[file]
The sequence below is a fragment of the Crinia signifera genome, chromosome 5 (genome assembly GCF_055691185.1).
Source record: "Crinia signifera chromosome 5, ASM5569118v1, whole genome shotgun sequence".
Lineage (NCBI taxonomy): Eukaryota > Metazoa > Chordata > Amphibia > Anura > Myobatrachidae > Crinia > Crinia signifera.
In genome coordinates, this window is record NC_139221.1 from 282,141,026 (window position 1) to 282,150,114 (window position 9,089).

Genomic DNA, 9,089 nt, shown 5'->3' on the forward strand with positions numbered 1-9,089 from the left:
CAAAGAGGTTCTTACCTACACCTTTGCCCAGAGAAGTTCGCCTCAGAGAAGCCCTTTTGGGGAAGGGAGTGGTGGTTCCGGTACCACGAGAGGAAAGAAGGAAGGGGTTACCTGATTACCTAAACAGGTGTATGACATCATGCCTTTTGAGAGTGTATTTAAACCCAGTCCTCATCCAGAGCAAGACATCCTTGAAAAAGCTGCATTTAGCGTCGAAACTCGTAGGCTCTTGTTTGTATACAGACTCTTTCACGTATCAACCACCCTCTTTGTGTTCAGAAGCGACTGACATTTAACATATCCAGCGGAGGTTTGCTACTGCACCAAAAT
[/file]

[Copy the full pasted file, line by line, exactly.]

The sequence below is a fragment of the Crinia signifera genome, chromosome 5 (genome assembly GCF_055691185.1).
Source record: "Crinia signifera chromosome 5, ASM5569118v1, whole genome shotgun sequence".
Lineage (NCBI taxonomy): Eukaryota > Metazoa > Chordata > Amphibia > Anura > Myobatrachidae > Crinia > Crinia signifera.
In genome coordinates, this window is record NC_139221.1 from 282,141,026 (window position 1) to 282,150,114 (window position 9,089).

Genomic DNA, 9,089 nt, shown 5'->3' on the forward strand with positions numbered 1-9,089 from the left:
CAAAGAGGTTCTTACCTACACCTTTGCCCAGAGAAGTTCGCCTCAGAGAAGCCCTTTTGGGGAAGGGAGTGGTGGTTCCGGTACCACGAGAGGAAAGAAGGAAGGGGTTACCTGATTACCTAAACAGGTGTATGACATCATGCCTTTTGAGAGTGTATTTAAACCCAGTCCTCATCCAGAGCAAGACATCCTTGAAAAAGCTGCATTTAGCGTCGAAACTCGTAGGCTCTTGTTTGTATACAGACTCTTTCACGTATCAACCACCCTCTTTGTGTTCAGAAGCGACTGACATTTAACATATCCAGCGGAGGTTTGCTACTGCACCAAAAT